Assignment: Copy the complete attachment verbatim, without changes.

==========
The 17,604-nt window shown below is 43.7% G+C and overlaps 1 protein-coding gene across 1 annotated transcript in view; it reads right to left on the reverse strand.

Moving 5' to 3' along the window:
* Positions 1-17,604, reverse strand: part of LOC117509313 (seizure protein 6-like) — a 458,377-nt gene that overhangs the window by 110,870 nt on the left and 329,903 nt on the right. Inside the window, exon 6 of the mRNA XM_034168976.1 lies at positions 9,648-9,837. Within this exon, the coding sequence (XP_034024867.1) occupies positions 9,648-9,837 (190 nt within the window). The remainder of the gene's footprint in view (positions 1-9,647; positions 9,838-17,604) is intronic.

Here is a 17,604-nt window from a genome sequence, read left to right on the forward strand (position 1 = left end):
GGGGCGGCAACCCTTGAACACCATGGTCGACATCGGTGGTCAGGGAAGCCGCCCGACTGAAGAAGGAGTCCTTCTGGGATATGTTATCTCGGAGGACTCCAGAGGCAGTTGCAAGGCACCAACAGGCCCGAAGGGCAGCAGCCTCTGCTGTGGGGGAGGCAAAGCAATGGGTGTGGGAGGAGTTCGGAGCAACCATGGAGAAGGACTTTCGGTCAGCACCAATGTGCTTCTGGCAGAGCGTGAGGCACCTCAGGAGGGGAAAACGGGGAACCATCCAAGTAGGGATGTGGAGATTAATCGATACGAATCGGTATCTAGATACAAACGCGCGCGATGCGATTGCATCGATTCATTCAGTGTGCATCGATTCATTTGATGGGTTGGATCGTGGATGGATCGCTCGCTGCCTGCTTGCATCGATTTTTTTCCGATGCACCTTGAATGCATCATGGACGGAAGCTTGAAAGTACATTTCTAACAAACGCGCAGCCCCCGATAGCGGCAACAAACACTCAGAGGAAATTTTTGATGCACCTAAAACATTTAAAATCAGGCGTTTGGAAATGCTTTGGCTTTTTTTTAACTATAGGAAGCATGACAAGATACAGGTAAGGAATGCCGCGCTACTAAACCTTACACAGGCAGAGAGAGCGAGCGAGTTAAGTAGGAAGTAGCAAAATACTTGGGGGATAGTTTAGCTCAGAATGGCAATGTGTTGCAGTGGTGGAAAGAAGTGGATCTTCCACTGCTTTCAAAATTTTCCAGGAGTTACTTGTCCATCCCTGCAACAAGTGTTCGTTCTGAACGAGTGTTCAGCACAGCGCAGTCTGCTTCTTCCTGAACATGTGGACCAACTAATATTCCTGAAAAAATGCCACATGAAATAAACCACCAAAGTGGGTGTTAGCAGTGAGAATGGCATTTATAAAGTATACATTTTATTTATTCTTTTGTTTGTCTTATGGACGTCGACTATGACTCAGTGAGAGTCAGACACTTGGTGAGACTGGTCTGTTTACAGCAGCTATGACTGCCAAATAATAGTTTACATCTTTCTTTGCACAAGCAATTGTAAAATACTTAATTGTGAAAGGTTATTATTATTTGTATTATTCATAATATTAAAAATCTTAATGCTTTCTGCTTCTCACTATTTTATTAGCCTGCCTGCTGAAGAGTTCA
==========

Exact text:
The 17,604-nt window shown below is 43.7% G+C and overlaps 1 protein-coding gene across 1 annotated transcript in view; it reads right to left on the reverse strand.

Moving 5' to 3' along the window:
* Positions 1-17,604, reverse strand: part of LOC117509313 (seizure protein 6-like) — a 458,377-nt gene that overhangs the window by 110,870 nt on the left and 329,903 nt on the right. Inside the window, exon 6 of the mRNA XM_034168976.1 lies at positions 9,648-9,837. Within this exon, the coding sequence (XP_034024867.1) occupies positions 9,648-9,837 (190 nt within the window). The remainder of the gene's footprint in view (positions 1-9,647; positions 9,838-17,604) is intronic.

Here is a 17,604-nt window from a genome sequence, read left to right on the forward strand (position 1 = left end):
GGGGCGGCAACCCTTGAACACCATGGTCGACATCGGTGGTCAGGGAAGCCGCCCGACTGAAGAAGGAGTCCTTCTGGGATATGTTATCTCGGAGGACTCCAGAGGCAGTTGCAAGGCACCAACAGGCCCGAAGGGCAGCAGCCTCTGCTGTGGGGGAGGCAAAGCAATGGGTGTGGGAGGAGTTCGGAGCAACCATGGAGAAGGACTTTCGGTCAGCACCAATGTGCTTCTGGCAGAGCGTGAGGCACCTCAGGAGGGGAAAACGGGGAACCATCCAAGTAGGGATGTGGAGATTAATCGATACGAATCGGTATCTAGATACAAACGCGCGCGATGCGATTGCATCGATTCATTCAGTGTGCATCGATTCATTTGATGGGTTGGATCGTGGATGGATCGCTCGCTGCCTGCTTGCATCGATTTTTTTCCGATGCACCTTGAATGCATCATGGACGGAAGCTTGAAAGTACATTTCTAACAAACGCGCAGCCCCCGATAGCGGCAACAAACACTCAGAGGAAATTTTTGATGCACCTAAAACATTTAAAATCAGGCGTTTGGAAATGCTTTGGCTTTTTTTTAACTATAGGAAGCATGACAAGATACAGGTAAGGAATGCCGCGCTACTAAACCTTACACAGGCAGAGAGAGCGAGCGAGTTAAGTAGGAAGTAGCAAAATACTTGGGGGATAGTTTAGCTCAGAATGGCAATGTGTTGCAGTGGTGGAAAGAAGTGGATCTTCCACTGCTTTCAAAATTTTCCAGGAGTTACTTGTCCATCCCTGCAACAAGTGTTCGTTCTGAACGAGTGTTCAGCACAGCGCAGTCTGCTTCTTCCTGAACATGTGGACCAACTAATATTCCTGAAAAAATGCCACATGAAATAAACCACCAAAGTGGGTGTTAGCAGTGAGAATGGCATTTATAAAGTATACATTTTATTTATTCTTTTGTTTGTCTTATGGACGTCGACTATGACTCAGTGAGAGTCAGACACTTGGTGAGACTGGTCTGTTTACAGCAGCTATGACTGCCAAATAATAGTTTACATCTTTCTTTGCACAAGCAATTGTAAAATACTTAATTGTGAAAGGTTATTATTATTTGTATTATTCATAATATTAAAAATCTTAATGCTTTCTGCTTCTCACTATTTTATTAGCCTGCCTGCTGAAGAGTTCA